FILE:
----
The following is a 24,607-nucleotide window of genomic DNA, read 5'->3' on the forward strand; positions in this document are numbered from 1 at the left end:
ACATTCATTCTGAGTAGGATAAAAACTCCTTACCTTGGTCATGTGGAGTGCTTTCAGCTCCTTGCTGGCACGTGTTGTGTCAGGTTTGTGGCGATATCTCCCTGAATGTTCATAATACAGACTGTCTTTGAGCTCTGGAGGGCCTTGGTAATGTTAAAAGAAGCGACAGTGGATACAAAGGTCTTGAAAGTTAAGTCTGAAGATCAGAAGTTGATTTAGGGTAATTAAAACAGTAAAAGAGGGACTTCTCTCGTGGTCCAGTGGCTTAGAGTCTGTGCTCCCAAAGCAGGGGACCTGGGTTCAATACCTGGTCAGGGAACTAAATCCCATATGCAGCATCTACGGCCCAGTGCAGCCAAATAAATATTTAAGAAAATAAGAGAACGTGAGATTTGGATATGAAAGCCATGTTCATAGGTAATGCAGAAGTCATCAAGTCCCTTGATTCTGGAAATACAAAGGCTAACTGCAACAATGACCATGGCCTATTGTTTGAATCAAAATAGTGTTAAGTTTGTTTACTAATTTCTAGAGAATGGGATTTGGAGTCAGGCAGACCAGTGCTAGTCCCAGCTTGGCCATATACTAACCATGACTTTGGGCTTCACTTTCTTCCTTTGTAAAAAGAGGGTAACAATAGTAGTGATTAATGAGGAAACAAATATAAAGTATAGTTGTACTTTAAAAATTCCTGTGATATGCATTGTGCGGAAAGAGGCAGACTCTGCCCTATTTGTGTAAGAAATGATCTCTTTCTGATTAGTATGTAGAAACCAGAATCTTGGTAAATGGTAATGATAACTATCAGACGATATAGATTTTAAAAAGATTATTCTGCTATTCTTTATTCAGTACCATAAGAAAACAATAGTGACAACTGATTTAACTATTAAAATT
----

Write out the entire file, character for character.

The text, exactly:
The following is a 24,607-nucleotide window of genomic DNA, read 5'->3' on the forward strand; positions in this document are numbered from 1 at the left end:
ACATTCATTCTGAGTAGGATAAAAACTCCTTACCTTGGTCATGTGGAGTGCTTTCAGCTCCTTGCTGGCACGTGTTGTGTCAGGTTTGTGGCGATATCTCCCTGAATGTTCATAATACAGACTGTCTTTGAGCTCTGGAGGGCCTTGGTAATGTTAAAAGAAGCGACAGTGGATACAAAGGTCTTGAAAGTTAAGTCTGAAGATCAGAAGTTGATTTAGGGTAATTAAAACAGTAAAAGAGGGACTTCTCTCGTGGTCCAGTGGCTTAGAGTCTGTGCTCCCAAAGCAGGGGACCTGGGTTCAATACCTGGTCAGGGAACTAAATCCCATATGCAGCATCTACGGCCCAGTGCAGCCAAATAAATATTTAAGAAAATAAGAGAACGTGAGATTTGGATATGAAAGCCATGTTCATAGGTAATGCAGAAGTCATCAAGTCCCTTGATTCTGGAAATACAAAGGCTAACTGCAACAATGACCATGGCCTATTGTTTGAATCAAAATAGTGTTAAGTTTGTTTACTAATTTCTAGAGAATGGGATTTGGAGTCAGGCAGACCAGTGCTAGTCCCAGCTTGGCCATATACTAACCATGACTTTGGGCTTCACTTTCTTCCTTTGTAAAAAGAGGGTAACAATAGTAGTGATTAATGAGGAAACAAATATAAAGTATAGTTGTACTTTAAAAATTCCTGTGATATGCATTGTGCGGAAAGAGGCAGACTCTGCCCTATTTGTGTAAGAAATGATCTCTTTCTGATTAGTATGTAGAAACCAGAATCTTGGTAAATGGTAATGATAACTATCAGACGATATAGATTTTAAAAAGATTATTCTGCTATTCTTTATTCAGTACCATAAGAAAACAATAGTGACAACTGATTTAACTATTAAAATT